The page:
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As a classroom teacher and school principal, I have worked with thousands of students over the course of my career. Many students with whom I’ve worked struggle with the daily challenges of Attention Deficit Hyperactivity Disorder (ADHD), a neurodevelopmental disorder that impacts one’s ability to control impulses, organize thoughts and belongings, manage time, and can even get in the way of managing relationships.
A common misconception might be that students with ADHD simply present with challenging behaviors…that discipline in schools may be the only challenges these students face. In fact, students with ADHD have so many more obstacles to overcome in the school setting. Quite frankly, schools were just not built for students with attention challenges.
Over the years, many parents have asked me, "How does ADHD in children impact their academic performance?"
The optimal conditions for academic success require that students come to school physically, mentally, and emotionally available for learning. In other words, being ready to learn means that when we arrive at school, and throughout our day, we are in control of our bodies, our thoughts, and our feelings. This is often difficult for a child with ADHD.
Try this…Think about a child whom you consider to be a successful student − one who knows how to “do school” well. When I imagine this child, she is sitting still at her desk, listening attentively to the teacher. She raises her hand and waits to be called upon before speaking. This student completes her classwork in the allocated timeframes and she is prepared each day with her materials, turning in all homework in a timely manner. This student gets along well with her classmates, and on the occasions that social conflict should arise, she employs strategies to solve problems with her peers. It is unlikely that the student I have just described struggles with the day to day challenges of ADHD.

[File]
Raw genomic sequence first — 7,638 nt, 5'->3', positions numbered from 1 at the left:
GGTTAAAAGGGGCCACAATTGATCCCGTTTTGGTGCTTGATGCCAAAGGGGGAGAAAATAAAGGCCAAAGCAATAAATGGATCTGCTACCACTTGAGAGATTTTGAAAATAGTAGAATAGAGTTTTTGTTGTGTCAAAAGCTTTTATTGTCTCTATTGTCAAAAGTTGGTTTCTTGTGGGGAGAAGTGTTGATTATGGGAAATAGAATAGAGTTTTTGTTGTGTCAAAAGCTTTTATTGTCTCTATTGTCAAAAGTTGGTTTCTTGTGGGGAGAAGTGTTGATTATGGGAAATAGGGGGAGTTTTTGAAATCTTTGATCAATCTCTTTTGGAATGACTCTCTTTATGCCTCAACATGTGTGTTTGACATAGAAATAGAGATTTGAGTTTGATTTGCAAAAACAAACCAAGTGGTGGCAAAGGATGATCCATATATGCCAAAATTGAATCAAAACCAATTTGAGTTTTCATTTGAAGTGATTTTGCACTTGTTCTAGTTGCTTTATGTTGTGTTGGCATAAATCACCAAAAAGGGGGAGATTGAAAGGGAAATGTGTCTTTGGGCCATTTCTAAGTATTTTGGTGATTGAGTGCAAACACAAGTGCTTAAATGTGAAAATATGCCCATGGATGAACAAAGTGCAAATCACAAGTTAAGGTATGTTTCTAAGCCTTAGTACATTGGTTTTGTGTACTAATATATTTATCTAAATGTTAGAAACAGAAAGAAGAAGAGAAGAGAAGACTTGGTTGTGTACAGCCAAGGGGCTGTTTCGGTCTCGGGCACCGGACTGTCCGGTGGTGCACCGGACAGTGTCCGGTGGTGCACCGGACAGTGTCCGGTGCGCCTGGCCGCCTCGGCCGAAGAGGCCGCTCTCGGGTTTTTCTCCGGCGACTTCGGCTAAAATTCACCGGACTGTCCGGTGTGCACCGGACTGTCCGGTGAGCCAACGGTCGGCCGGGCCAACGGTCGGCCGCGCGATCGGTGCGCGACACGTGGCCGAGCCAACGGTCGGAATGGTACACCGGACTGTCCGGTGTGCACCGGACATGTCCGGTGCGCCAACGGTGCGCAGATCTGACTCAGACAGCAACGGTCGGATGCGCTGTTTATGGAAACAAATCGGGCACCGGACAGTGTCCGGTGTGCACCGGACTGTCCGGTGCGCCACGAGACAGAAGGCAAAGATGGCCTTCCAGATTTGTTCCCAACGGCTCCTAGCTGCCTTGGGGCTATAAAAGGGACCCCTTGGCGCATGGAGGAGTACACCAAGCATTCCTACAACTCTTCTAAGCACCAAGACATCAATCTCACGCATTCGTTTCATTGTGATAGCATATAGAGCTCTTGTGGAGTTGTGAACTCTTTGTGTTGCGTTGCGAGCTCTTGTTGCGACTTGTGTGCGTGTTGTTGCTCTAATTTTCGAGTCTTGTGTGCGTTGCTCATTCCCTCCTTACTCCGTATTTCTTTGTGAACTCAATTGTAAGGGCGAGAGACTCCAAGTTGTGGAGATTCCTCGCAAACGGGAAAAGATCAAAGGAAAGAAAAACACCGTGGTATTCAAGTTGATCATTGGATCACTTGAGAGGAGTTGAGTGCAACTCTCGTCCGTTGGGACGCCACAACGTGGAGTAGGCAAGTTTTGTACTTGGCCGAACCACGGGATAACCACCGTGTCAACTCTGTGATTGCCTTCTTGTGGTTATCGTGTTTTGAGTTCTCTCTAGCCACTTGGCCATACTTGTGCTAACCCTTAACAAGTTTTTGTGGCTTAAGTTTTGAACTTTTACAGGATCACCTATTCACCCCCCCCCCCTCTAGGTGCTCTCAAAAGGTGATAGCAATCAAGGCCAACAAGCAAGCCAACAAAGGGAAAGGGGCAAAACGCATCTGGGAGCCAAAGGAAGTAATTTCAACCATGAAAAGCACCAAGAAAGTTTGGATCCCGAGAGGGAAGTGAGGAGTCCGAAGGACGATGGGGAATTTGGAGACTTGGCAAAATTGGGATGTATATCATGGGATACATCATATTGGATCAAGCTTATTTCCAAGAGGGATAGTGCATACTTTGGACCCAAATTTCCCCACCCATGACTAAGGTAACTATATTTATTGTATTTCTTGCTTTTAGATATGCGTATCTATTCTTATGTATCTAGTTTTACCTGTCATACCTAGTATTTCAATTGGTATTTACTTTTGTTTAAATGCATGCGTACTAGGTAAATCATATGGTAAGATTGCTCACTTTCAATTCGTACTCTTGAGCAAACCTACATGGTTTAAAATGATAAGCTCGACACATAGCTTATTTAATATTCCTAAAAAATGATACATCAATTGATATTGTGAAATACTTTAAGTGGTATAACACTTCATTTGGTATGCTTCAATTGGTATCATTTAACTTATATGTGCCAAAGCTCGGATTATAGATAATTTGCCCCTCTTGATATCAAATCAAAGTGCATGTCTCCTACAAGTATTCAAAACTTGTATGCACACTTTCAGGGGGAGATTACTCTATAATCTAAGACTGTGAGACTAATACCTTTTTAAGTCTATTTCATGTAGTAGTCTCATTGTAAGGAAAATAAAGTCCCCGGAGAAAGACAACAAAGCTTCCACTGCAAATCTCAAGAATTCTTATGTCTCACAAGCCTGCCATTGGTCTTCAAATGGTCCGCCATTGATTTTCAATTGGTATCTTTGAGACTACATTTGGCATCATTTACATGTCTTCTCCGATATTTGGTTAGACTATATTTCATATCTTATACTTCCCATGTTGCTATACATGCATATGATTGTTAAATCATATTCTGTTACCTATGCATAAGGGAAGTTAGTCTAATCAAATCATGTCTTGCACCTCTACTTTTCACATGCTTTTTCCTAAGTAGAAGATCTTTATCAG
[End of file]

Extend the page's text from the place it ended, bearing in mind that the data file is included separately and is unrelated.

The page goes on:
No two children are exactly alike. As such, students with ADHD do not present with identical challenges, nor are all students equipped with the same abilities and strategies to overcome these challenges. However, in my 17 years as an educator, I have identified some common factors that make it difficult for students to come to school available for learning.
Children with ADHD have a difficult time controlling their bodies. These children appear to be “on the go” much of the time. Sometimes we help students to identify when their “engine is running fast” in an effort to raise physical awareness and teach calming strategies. Students who have a tough time regulating their bodies find it difficult to sit still, say at a desk in the classroom, for long periods of time. They feel compelled to stand up, move around the room, and often seek excuses for leaving the classroom in order to satisfy their need for movement. How does this physical disregulation impact academic performance? In order for students to maximize their learning, they must first be present for instruction. Students miss critical instruction if they are frequently out of the classroom in search of movement breaks. Students may spend time at the water fountain, in the bathroom, or visiting the school nurse to satisfy a need to move their bodies. Many students with ADHD are better able to focus their attention when moving their bodies or receiving some sort of sensory input. Children may be more present in class and better able to attend to instruction if allowed to stand at a desk or taught to engage in deep pressure movements, such as chair push ups.